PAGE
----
20 for 20: Innovation in Connecticut History
To mark our 20th anniversary, Connecticut Explored decided that instead of looking back, we would look forward and explore the future of Connecticut history. We launched an initiative to find 20 people and projects that are advancing the way we study, interpret, and disseminate Connecticut history.
From a pool of 120 nominations submitted by members of the public in Fall 2021, our advisory team recognized 20 Game Changers whose work has been highlighted in a variety of ways during our anniversary year: in the pages of CTExplored, on the Grating the Nutmeg podcast, and via one of four public programs. You can find links to these public offerings below.
Meet the Game Changers
Learn More About Their Work
Vol. 20/No. 4/Fall 2022 (Theme: Game Changers)
- Special section honoring all Game Changers
- Story by Ben Gammell of Game Changer Connecticut Historical Society: “Treating the Mind in Times Past”
Stories by Advisory Team Members
- Jasmin Agosto & Nataliya Braginsky: “The People Make History”
- Chris Newell: “Re-Indigenizing Connecticut History for Students”
Vol. 21/No. 1/Winter 2022-23 (Theme: Citizen Historians)
Stories by or about our Game Changers
- Tom Schuch and Curtis K. Goodwin: “New London’s Black Heritage Trail”
- Dennis Culliton: “Witness Stones Project”
- Benie N’sumbu: “The Fight for Anti-Racist Pedagogy,” Student Activism to Enact PA 19-12
- Elizabeth Rose: “Interview with Steve Thornton, Shoeleather History Project”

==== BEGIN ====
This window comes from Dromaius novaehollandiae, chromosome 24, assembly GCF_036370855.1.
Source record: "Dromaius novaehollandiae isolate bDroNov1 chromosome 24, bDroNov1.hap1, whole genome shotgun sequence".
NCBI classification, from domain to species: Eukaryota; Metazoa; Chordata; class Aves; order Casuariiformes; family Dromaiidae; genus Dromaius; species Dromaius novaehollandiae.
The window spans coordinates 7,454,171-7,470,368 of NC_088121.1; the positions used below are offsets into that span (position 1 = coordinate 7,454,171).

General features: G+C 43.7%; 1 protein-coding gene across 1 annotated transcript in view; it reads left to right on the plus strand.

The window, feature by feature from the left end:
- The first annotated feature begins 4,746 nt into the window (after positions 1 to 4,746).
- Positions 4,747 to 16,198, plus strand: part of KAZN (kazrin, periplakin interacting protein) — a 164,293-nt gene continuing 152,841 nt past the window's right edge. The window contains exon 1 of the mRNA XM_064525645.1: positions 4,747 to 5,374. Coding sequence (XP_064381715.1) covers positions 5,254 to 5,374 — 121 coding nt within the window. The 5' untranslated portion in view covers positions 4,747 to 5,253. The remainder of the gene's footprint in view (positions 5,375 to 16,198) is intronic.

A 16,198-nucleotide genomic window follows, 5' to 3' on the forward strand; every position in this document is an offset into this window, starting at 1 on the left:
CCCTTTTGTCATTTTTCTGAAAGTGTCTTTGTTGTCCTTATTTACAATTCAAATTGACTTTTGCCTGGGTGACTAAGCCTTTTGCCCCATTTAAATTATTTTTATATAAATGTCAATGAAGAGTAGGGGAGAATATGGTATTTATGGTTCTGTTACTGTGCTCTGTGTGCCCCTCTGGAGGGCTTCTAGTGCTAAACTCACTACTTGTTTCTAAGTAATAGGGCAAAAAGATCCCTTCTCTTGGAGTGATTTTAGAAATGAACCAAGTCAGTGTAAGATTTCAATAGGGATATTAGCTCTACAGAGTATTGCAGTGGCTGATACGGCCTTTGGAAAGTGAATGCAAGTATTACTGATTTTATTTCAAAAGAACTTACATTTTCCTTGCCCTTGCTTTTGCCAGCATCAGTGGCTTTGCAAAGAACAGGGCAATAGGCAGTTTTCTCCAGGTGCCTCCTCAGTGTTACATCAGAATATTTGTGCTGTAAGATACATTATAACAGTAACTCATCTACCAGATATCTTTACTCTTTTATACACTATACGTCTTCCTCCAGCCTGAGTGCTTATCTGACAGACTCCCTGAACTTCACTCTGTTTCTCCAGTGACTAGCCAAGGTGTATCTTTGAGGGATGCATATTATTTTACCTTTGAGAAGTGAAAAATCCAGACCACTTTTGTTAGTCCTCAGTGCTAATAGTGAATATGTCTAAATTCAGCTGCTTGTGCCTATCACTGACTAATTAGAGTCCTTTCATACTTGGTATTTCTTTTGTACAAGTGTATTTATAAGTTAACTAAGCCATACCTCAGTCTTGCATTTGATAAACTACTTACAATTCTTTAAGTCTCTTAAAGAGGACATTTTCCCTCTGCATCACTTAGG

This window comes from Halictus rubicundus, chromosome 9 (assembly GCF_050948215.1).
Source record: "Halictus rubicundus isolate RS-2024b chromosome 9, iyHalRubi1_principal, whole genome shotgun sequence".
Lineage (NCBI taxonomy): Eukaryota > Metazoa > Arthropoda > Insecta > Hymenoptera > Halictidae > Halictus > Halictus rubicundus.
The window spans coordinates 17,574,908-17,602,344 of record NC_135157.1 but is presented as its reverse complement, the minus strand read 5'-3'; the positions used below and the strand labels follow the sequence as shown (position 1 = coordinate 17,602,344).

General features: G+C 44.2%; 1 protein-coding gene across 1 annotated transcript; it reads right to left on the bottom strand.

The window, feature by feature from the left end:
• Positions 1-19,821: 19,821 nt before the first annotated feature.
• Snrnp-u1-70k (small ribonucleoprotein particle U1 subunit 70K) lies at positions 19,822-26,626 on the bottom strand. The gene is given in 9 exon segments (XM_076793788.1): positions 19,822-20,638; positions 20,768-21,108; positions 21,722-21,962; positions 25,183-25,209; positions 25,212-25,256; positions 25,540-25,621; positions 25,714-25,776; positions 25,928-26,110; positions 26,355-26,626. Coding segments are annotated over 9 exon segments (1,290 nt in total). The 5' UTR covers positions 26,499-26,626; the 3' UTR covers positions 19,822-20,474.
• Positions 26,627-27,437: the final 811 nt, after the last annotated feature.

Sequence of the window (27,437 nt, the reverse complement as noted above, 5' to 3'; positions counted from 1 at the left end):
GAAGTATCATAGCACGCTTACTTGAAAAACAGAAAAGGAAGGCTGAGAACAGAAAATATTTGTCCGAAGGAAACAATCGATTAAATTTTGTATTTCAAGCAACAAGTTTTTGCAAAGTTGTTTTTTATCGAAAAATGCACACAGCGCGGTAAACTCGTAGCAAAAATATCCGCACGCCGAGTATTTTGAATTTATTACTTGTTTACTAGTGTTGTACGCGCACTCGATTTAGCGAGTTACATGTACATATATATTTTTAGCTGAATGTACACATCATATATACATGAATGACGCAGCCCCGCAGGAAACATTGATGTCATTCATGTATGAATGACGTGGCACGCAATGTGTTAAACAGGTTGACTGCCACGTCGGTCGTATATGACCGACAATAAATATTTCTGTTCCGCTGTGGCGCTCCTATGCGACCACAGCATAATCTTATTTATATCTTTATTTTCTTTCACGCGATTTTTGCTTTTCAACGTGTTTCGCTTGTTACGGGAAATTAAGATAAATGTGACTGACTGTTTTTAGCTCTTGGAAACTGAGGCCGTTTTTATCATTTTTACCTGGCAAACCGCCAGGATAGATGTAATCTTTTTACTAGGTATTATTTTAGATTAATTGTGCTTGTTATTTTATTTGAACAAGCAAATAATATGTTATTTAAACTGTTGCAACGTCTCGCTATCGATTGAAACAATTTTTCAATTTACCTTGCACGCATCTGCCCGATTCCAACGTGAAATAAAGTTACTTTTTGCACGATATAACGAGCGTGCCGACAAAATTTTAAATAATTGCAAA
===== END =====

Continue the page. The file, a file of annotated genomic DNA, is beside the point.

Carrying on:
- Richard Curtiss: “Summers of Freedom: Martin Luther King Jr. in CT”
Stories by or about our Game Changers
- Sarah Sportman and Maisa Tisdale, “Archaeology at the Freeman Houses in 19th-Century Bridgeport’s Little Liberia Community,” Mary & Eliza Freeman Center for History and Community
- Garrett McComas: “Land Grab CT: Student Voices”
- Jack Dougherty of Game Changer On the Line: “The Rise of Exclusionary Zoning in Connecticut”
- Melissa Houston: “Sisters at Keeler Tavern Museum & History Center”
- Pablo Delano: “Topsy in the Tropics”
149. New London and the Middle Passage (CTE Game Changer Series) with Game Changer New London’s Black Heritage Trail, featuring Lonnie Braxton II and Tom Schuch.
150. Common Struggle, Individual Experience: How Can Museums Talk About Mental Health? (CTE Game Changer Series) with Game Changer Connecticut Historical Society, featuring CHS’s Ben Gammell, Director of Exhibitions, and Karen Li Miller, Research Historian.
151. Little Liberia: The Mary and Eliza Freeman Center (CTE Game Changer Series) with Game Changer Mary & Eliza Freeman Center for History and Community, featuring Maisa Tisdale, President and CEO of the Center, and Dr. Sarah Sportman, CT State Archeologist at the University of Connecticut.
152. Hartford and Puerto Rico: A Conversation with Elena Rosario and Pablo Delano (CTE Game Changer Series) with Game Changers Elena Rosario and Pablo Delano exploring their work in the context of Hartford’s Puerto Rican history and the broader United States-Puerto Rico relationship.
153. Saving Connecticut’s World War I History-Here and in France (CTE Game Changers Series) with Game Changer Connecticut in World War I, featuring Christine Pittsley, Special Projects Director for the Connecticut State Library, and Katy Hitson, a Connecticut student who participated in the trench restoration in France when she was in high school.